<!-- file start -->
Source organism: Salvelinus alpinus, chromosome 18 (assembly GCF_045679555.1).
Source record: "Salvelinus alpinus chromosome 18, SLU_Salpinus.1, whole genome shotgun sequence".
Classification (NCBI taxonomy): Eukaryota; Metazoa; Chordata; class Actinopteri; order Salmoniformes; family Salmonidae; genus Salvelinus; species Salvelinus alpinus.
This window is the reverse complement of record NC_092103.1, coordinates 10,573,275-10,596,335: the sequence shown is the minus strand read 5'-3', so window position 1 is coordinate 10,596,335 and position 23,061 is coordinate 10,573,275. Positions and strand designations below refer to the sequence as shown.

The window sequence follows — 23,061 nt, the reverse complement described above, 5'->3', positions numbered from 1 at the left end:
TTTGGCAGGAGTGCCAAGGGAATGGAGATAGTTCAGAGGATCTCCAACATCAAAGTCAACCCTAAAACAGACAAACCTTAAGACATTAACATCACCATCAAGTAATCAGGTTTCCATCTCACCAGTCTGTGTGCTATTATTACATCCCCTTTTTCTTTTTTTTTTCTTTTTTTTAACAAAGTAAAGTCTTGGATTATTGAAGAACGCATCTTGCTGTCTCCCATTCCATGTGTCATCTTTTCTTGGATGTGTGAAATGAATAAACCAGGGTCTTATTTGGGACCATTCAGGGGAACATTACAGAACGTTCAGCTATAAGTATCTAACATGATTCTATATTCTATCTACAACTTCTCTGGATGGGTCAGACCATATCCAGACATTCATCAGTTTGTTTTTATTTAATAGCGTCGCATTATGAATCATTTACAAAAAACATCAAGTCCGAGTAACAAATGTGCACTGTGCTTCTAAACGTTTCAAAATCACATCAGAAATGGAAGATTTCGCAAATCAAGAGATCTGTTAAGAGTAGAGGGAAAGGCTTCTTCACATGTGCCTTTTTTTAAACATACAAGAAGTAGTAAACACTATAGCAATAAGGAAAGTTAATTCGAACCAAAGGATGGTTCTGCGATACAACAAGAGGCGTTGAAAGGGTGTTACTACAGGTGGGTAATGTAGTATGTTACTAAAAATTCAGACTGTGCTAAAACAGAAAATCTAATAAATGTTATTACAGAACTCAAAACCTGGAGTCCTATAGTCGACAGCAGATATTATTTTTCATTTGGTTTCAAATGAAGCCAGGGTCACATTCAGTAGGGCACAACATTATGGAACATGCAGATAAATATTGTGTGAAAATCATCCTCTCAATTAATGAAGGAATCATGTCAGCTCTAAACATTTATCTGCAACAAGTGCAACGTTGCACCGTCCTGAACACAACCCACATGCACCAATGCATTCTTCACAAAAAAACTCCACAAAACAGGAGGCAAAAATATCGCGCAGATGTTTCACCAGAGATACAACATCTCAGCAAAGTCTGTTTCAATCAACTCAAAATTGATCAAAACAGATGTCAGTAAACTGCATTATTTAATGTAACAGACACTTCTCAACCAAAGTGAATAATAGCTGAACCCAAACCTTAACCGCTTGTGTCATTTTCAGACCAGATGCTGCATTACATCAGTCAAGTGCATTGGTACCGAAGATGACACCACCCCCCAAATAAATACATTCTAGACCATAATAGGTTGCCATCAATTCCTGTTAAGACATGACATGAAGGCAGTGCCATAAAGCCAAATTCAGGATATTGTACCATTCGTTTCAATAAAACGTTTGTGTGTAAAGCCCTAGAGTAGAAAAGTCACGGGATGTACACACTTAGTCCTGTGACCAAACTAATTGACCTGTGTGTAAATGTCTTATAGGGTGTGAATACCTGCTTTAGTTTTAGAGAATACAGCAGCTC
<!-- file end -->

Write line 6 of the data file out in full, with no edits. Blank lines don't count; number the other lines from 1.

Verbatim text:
TTTGGCAGGAGTGCCAAGGGAATGGAGATAGTTCAGAGGATCTCCAACATCAAAGTCAACCCTAAAACAGACAAACCTTAAGACATTAACATCACCATCAAGTAATCAGGTTTCCATCTCACCAGTCTGTGTGCTATTATTACATCCCCTTTTTCTTTTTTTTTTCTTTTTTTTAACAAAGTAAAGTCTTGGATTATTGAAGAACGCATCTTGCTGTCTCCCATTCCATGTGTCATCTTTTCTTGGATGTGTGAAATGAATAAACCAGGGTCTTATTTGGGACCATTCAGGGGAACATTACAGAACGTTCAGCTATAAGTATCTAACATGATTCTATATTCTATCTACAACTTCTCTGGATGGGTCAGACCATATCCAGACATTCATCAGTTTGTTTTTATTTAATAGCGTCGCATTATGAATCATTTACAAAAAACATCAAGTCCGAGTAACAAATGTGCACTGTGCTTCTAAACGTTTCAAAATCACATCAGAAATGGAAGATTTCGCAAATCAAGAGATCTGTTAAGAGTAGAGGGAAAGGCTTCTTCACATGTGCCTTTTTTTAAACATACAAGAAGTAGTAAACACTATAGCAATAAGGAAAGTTAATTCGAACCAAAGGATGGTTCTGCGATACAACAAGAGGCGTTGAAAGGGTGTTACTACAGGTGGGTAATGTAGTATGTTACTAAAAATTCAGACTGTGCTAAAACAGAAAATCTAATAAATGTTATTACAGAACTCAAAACCTGGAGTCCTATAGTCGACAGCAGATATTATTTTTCATTTGGTTTCAAATGAAGCCAGGGTCACATTCAGTAGGGCACAACATTATGGAACATGCAGATAAATATTGTGTGAAAATCATCCTCTCAATTAATGAAGGAATCATGTCAGCTCTAAACATTTATCTGCAACAAGTGCAACGTTGCACCGTCCTGAACACAACCCACATGCACCAATGCATTCTTCACAAAAAAACTCCACAAAACAGGAGGCAAAAATATCGCGCAGATGTTTCACCAGAGATACAACATCTCAGCAAAGTCTGTTTCAATCAACTCAAAATTGATCAAAACAGATGTCAGTAAACTGCATTATTTAATGTAACAGACACTTCTCAACCAAAGTGAATAATAGCTGAACCCAAACCTTAACCGCTTGTGTCATTTTCAGACCAGATGCTGCATTACATCAGTCAAGTGCATTGGTACCGAAGATGACACCACCCCCCAAATAAATACATTCTAGACCATAATAGGTTGCCATCAATTCCTGTTAAGACATGACATGAAGGCAGTGCCATAAAGCCAAATTCAGGATATTGTACCATTCGTTTCAATAAAACGTTTGTGTGTAAAGCCCTAGAGTAGAAAAGTCACGGGATGTACACACTTAGTCCTGTGACCAAACTAATTGACCTGTGTGTAAATGTCTTATAGGGTGTGAATACCTGCTTTAGTTTTAGAGAATACAGCAGCTC